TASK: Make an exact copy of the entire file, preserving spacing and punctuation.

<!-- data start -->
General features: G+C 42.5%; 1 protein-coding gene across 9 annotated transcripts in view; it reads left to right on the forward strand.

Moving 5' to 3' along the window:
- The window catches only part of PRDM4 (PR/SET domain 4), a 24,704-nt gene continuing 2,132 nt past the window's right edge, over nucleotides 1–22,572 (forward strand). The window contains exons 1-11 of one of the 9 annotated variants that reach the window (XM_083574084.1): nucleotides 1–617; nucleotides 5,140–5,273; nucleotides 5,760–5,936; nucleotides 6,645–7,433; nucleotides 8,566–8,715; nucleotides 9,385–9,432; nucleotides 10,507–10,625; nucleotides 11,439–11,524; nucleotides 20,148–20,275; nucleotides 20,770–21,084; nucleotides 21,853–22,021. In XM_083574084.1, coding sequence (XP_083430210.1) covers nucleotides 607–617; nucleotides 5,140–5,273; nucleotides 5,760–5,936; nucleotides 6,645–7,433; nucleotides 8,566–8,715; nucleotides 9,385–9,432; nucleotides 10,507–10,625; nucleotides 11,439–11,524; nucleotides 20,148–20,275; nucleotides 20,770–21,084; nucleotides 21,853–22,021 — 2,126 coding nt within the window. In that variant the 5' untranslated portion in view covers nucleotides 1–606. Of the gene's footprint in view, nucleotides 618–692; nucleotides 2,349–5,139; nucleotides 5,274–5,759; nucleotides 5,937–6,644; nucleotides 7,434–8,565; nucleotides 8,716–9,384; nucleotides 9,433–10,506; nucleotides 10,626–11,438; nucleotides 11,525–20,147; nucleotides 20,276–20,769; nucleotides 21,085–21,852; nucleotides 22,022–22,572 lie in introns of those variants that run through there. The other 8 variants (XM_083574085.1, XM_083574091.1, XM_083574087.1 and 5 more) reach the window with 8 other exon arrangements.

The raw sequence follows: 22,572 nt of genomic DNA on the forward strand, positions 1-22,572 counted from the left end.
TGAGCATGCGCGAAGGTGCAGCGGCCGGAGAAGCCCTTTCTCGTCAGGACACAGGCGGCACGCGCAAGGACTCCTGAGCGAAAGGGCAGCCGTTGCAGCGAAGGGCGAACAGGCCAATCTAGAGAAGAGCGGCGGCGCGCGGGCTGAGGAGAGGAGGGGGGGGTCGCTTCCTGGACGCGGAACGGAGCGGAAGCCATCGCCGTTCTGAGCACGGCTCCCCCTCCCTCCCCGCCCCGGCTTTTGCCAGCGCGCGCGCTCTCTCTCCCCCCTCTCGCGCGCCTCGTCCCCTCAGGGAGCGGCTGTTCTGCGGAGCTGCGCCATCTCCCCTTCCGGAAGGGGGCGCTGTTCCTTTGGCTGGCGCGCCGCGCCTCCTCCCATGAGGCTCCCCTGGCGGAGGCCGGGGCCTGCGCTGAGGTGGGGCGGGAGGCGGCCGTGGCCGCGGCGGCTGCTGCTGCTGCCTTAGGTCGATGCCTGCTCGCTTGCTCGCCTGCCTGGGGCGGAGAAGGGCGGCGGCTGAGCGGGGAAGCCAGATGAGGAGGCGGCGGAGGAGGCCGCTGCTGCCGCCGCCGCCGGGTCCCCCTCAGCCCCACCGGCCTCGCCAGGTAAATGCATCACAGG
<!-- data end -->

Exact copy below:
General features: G+C 42.5%; 1 protein-coding gene across 9 annotated transcripts in view; it reads left to right on the forward strand.

Moving 5' to 3' along the window:
- The window catches only part of PRDM4 (PR/SET domain 4), a 24,704-nt gene continuing 2,132 nt past the window's right edge, over nucleotides 1–22,572 (forward strand). The window contains exons 1-11 of one of the 9 annotated variants that reach the window (XM_083574084.1): nucleotides 1–617; nucleotides 5,140–5,273; nucleotides 5,760–5,936; nucleotides 6,645–7,433; nucleotides 8,566–8,715; nucleotides 9,385–9,432; nucleotides 10,507–10,625; nucleotides 11,439–11,524; nucleotides 20,148–20,275; nucleotides 20,770–21,084; nucleotides 21,853–22,021. In XM_083574084.1, coding sequence (XP_083430210.1) covers nucleotides 607–617; nucleotides 5,140–5,273; nucleotides 5,760–5,936; nucleotides 6,645–7,433; nucleotides 8,566–8,715; nucleotides 9,385–9,432; nucleotides 10,507–10,625; nucleotides 11,439–11,524; nucleotides 20,148–20,275; nucleotides 20,770–21,084; nucleotides 21,853–22,021 — 2,126 coding nt within the window. In that variant the 5' untranslated portion in view covers nucleotides 1–606. Of the gene's footprint in view, nucleotides 618–692; nucleotides 2,349–5,139; nucleotides 5,274–5,759; nucleotides 5,937–6,644; nucleotides 7,434–8,565; nucleotides 8,716–9,384; nucleotides 9,433–10,506; nucleotides 10,626–11,438; nucleotides 11,525–20,147; nucleotides 20,276–20,769; nucleotides 21,085–21,852; nucleotides 22,022–22,572 lie in introns of those variants that run through there. The other 8 variants (XM_083574085.1, XM_083574091.1, XM_083574087.1 and 5 more) reach the window with 8 other exon arrangements.

The raw sequence follows: 22,572 nt of genomic DNA on the forward strand, positions 1-22,572 counted from the left end.
TGAGCATGCGCGAAGGTGCAGCGGCCGGAGAAGCCCTTTCTCGTCAGGACACAGGCGGCACGCGCAAGGACTCCTGAGCGAAAGGGCAGCCGTTGCAGCGAAGGGCGAACAGGCCAATCTAGAGAAGAGCGGCGGCGCGCGGGCTGAGGAGAGGAGGGGGGGGTCGCTTCCTGGACGCGGAACGGAGCGGAAGCCATCGCCGTTCTGAGCACGGCTCCCCCTCCCTCCCCGCCCCGGCTTTTGCCAGCGCGCGCGCTCTCTCTCCCCCCTCTCGCGCGCCTCGTCCCCTCAGGGAGCGGCTGTTCTGCGGAGCTGCGCCATCTCCCCTTCCGGAAGGGGGCGCTGTTCCTTTGGCTGGCGCGCCGCGCCTCCTCCCATGAGGCTCCCCTGGCGGAGGCCGGGGCCTGCGCTGAGGTGGGGCGGGAGGCGGCCGTGGCCGCGGCGGCTGCTGCTGCTGCCTTAGGTCGATGCCTGCTCGCTTGCTCGCCTGCCTGGGGCGGAGAAGGGCGGCGGCTGAGCGGGGAAGCCAGATGAGGAGGCGGCGGAGGAGGCCGCTGCTGCCGCCGCCGCCGGGTCCCCCTCAGCCCCACCGGCCTCGCCAGGTAAATGCATCACAGG